Rorrie has been saying yes to volunteer opportunities ever since. He insists it's fun, and it must be. Among his recent voluntary roles: chairman of the ASAE Foundation, elected president of the American Association of Medical Society Executives, and chairman of the Medic Alert Foundation. And when he's not leading ACEP or fulfilling his voluntary roles? Rorrie spends time with his family: his wife, three grown daughters, and two grandchildren. Oh, and sometimes he swings a golf club--he's trying to make that better, too.
ASSOCIATION MANAGEMENT: Given the scope of ACEP's work, you must work with other organizations on many initiatives. Will coalescence and collaboration continue to increase?
Rorrie: Where there's a common issue that impacts all medical specialties in some way, increasingly we realize that there's greater strength to act as a body. For example, sending a letter to the secretary of the Department of Health and Human Services saying these 25 organizations all believe in X, Y, and Z underscores that. I think collaboration will continue because there are common issues that we deal with. Certainly we've seen that at ASAE. I also think that from a resource-utilization standpoint, there are more demands coming from our members. But our revenues are not growing at the same rate as the expectations that we're going to pursue all of these things. More and more, we realize that we can achieve much more by working together.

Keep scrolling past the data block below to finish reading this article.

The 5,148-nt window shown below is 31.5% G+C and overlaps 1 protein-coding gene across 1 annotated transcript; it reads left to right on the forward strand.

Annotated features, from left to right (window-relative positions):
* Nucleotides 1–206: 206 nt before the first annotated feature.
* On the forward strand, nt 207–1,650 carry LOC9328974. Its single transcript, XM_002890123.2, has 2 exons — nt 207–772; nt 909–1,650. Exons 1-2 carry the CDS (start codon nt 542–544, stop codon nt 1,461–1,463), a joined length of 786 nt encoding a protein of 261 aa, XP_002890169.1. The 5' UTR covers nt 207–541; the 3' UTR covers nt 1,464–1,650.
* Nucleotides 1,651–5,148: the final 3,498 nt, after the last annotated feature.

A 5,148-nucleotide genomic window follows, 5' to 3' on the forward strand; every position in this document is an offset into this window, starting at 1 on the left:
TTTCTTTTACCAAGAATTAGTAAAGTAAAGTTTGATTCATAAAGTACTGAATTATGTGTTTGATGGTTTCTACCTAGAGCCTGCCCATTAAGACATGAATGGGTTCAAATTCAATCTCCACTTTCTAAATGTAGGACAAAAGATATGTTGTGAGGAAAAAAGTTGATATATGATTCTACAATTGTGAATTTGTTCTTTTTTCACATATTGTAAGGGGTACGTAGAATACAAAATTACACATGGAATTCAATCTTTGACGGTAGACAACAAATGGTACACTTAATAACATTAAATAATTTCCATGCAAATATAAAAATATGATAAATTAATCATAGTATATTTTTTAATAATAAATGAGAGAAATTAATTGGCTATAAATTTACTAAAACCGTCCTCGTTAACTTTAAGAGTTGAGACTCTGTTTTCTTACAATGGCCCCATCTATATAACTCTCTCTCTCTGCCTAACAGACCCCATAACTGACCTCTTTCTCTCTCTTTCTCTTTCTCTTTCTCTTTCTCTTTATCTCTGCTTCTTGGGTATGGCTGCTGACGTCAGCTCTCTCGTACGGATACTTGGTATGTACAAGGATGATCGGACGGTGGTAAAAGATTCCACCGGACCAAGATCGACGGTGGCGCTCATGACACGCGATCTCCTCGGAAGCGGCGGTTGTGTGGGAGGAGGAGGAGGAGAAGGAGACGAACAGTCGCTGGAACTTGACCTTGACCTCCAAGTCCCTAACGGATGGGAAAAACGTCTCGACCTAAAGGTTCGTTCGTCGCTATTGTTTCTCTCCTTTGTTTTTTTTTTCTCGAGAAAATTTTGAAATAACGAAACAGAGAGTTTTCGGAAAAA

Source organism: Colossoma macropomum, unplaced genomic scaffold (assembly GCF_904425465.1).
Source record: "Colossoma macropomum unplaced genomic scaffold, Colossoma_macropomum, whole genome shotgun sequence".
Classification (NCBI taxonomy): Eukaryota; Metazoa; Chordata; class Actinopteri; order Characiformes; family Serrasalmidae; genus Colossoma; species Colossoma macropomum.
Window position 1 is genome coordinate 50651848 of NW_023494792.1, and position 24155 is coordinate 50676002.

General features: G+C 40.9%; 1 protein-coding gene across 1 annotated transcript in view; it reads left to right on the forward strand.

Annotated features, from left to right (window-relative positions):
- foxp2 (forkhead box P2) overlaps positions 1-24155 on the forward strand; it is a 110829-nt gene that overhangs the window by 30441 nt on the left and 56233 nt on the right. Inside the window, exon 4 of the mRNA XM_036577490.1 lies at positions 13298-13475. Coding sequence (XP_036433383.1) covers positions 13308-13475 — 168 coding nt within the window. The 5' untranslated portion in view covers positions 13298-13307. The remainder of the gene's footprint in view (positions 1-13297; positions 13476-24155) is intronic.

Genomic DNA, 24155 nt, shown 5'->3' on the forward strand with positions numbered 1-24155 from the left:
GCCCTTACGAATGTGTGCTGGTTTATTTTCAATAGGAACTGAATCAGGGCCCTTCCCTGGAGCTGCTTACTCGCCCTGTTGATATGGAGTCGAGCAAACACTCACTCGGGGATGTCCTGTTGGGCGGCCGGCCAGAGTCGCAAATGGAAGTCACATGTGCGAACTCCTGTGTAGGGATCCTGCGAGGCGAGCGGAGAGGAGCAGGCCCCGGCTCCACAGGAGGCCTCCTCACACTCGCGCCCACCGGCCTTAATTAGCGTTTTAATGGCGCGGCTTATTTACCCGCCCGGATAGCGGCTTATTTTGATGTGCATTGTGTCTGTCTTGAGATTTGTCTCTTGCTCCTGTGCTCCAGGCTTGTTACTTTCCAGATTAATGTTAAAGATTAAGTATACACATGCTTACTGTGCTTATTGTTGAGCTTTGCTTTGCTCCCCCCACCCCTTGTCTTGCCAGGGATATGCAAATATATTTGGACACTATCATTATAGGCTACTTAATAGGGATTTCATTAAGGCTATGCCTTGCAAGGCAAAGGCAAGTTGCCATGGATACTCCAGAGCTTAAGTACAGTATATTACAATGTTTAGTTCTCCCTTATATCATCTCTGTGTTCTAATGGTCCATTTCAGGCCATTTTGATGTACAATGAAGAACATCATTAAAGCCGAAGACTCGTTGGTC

ASSOCIATION MANAGEMENT: In this environment everyone's placing a premium on resources. How can organizations move ahead in spite of stable, or even diminished, resources?